Memorial Human Rights Centre recognises Astrakhan resident Igor Stenin as political prisoner

posted 15 Jun 2016, 08:38 by Rights in Russia   [ updated 15 Jun 2016, 08:39 ]
9 June 2016

Source: (info)
On 16th May 2016 a resident of Astrakhan who is a Russian nationalist in opposition to the government, Igor Stenin, was sentenced to two years in a low-security penal colony for public calls to extremist activity by means of the Internet (Article 280, Part 2, of the Russian Criminal Code). Stenin appealed against the sentence and, until the sentence enters into legal force, is at liberty but under travel restrictions. If the sentence is upheld, Stenin will have to get to the place where he is to service his sentence himself.

Stenin is accused of posting on the Russian Astrakhans community on Vkontakte a short message calling for the annihilation of “Kremlin occupiers”, and reposting messages under the pseudonym “Sergei Romanov”, beginning with the words “the situation in the ATO (Anti-Terrorist Operation) zone is changing very rapidly” (in fact this was a commentary placed by “Romanov” under the post by Stenin).

The accusation that Stenin reposted material urging extremist action is absurd. It is obvious to any person, even vaguely conversant with the principles of the way the social network Vkontakte works, that the text beginning with the words “the situation in the ATO is changing very rapidly” is a comment from the user “Sergei Romanov” to Stenin’s post. And Stenin’s post and the comment from “Sergei Romanov” can be separately “liked”, which would be impossible if this was a case of reposting. The fact that the user “Sergei Romanov” commented on the post of Stenin was indicated in the initial report by an FSB official of 28th August 2014.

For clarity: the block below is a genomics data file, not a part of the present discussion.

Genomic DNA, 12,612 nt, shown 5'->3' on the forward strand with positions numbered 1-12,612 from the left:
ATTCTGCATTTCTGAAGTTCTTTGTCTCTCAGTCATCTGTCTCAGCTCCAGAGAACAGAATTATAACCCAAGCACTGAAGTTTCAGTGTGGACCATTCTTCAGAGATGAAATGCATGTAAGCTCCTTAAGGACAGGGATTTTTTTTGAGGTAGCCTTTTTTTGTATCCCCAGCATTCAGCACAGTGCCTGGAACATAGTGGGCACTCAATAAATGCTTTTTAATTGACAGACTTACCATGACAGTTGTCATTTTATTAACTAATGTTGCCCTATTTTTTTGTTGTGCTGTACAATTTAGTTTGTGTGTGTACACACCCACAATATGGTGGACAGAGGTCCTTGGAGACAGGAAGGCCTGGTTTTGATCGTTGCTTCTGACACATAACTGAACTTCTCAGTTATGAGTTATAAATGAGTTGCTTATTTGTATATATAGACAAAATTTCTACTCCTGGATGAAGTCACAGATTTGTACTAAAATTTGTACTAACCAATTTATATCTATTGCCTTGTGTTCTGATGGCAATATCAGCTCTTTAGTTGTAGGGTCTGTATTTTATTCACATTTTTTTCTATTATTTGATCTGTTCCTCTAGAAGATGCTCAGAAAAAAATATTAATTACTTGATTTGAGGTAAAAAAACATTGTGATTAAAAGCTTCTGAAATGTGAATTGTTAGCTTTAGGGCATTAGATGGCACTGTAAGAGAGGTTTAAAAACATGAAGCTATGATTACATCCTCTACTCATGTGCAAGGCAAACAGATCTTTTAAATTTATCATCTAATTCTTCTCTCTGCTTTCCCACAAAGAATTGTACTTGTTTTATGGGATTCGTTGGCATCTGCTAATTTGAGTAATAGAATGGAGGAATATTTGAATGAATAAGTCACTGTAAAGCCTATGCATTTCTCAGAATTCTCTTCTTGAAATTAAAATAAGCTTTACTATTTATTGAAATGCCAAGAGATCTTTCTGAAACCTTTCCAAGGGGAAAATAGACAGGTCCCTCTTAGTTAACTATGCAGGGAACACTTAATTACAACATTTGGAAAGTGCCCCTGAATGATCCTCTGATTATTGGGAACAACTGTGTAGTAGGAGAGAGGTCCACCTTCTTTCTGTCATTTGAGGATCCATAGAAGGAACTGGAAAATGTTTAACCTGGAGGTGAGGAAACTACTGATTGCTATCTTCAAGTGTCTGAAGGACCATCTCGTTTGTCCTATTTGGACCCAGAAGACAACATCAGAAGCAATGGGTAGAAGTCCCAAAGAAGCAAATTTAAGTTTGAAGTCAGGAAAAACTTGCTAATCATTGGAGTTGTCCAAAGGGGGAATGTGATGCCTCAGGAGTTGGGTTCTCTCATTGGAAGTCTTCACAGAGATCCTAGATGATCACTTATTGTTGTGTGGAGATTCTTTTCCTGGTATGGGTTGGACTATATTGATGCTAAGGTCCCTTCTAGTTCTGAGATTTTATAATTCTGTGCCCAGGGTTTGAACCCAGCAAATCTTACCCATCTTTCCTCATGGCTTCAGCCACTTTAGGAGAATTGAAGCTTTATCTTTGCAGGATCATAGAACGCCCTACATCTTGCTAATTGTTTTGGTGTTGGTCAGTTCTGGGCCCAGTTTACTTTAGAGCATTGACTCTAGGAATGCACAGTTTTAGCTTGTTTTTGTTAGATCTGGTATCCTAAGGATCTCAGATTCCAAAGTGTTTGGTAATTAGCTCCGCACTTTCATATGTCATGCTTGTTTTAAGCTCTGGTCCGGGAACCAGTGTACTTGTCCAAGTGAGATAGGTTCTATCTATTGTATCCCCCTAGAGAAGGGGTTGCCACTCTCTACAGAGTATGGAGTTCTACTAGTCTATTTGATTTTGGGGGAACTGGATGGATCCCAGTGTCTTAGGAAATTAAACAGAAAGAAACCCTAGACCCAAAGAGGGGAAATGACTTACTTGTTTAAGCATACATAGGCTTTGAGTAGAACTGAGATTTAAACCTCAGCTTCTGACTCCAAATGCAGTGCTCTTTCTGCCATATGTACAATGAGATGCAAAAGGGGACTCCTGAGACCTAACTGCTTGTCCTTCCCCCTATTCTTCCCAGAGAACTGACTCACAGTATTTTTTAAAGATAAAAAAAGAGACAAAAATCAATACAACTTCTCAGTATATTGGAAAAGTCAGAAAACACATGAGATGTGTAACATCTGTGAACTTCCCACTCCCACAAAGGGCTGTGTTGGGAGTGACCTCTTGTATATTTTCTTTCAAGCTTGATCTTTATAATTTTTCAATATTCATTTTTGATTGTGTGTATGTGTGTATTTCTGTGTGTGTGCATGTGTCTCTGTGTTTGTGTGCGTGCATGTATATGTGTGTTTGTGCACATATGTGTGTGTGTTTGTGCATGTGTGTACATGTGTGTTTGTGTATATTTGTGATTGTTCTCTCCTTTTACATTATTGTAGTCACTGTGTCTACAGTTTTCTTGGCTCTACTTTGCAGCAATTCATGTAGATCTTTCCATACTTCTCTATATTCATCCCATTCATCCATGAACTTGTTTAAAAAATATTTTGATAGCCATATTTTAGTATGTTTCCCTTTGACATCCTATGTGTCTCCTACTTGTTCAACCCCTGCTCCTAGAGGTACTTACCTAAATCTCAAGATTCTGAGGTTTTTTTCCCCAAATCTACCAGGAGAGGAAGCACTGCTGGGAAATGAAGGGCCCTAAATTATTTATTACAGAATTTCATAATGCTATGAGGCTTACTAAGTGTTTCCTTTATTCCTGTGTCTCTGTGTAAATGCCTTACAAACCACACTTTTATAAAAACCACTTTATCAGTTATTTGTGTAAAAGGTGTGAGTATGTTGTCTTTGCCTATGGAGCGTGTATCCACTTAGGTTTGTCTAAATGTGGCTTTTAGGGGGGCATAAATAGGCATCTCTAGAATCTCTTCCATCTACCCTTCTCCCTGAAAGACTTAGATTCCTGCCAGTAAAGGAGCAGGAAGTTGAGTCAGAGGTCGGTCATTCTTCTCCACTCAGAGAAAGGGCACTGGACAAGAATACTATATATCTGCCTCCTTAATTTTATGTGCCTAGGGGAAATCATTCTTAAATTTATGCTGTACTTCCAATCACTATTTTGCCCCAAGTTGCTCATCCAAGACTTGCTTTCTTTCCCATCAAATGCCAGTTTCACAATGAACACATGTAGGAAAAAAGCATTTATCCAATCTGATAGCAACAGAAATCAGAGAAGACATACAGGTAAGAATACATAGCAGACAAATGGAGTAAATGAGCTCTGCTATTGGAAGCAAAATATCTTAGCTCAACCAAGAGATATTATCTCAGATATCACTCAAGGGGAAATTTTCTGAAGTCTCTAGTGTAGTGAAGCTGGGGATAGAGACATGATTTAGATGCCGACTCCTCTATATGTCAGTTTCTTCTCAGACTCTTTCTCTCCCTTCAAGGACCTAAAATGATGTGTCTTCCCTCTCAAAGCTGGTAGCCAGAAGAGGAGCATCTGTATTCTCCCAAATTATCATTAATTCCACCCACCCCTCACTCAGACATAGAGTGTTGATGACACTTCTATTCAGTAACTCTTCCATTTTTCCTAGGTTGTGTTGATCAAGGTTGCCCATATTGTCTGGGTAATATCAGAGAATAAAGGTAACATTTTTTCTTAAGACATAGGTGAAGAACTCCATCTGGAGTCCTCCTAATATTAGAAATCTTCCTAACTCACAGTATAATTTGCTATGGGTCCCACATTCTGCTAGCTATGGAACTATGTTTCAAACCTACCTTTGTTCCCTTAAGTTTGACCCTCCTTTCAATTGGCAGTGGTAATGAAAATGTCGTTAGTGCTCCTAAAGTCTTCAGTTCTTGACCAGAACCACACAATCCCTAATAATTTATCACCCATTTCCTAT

We believe the conviction of an internet user for a commentary posted under their own message on a social networking site is a dangerous precedent (moreover, we note that the commentary itself is a quotation from a post on Facebook by the Ukrainian journalist, Peter Shuklinov which, from our point of view, is not an incitement to extremist action). Obviously, in the case of Stenin, the investigation, prosecution and trial demonstrated an extreme degree of partiality and subjectivity, linked with the political motivation of the criminal case.

The partiality manifested itself in the manifold procedural violations in the course of the trial. For example, the case was illegally held in camera; the judge did not allow the defence to call a specialist who would have explained the principles behind the social network Vkontakte. During the trial, at the request of the prosecutor, a group of second year students from the law faculty of Astrakhan Technical University was called and examined. They gave uniform evidence against Stenin, which we believe the court accepted in an insufficiently critical manner. We demand that the criminal proceedings against Igor Stenin be terminated.

The recognition of a person as a political prisoner or as someone prosecuted for political reasons does not entail the agreement of the Memorial Human Rights Centre with that person’s views or statements, nor support for their actions.

For further details about the case visit the website: Мemorial Human Rights Centre

Translated by Frances Robson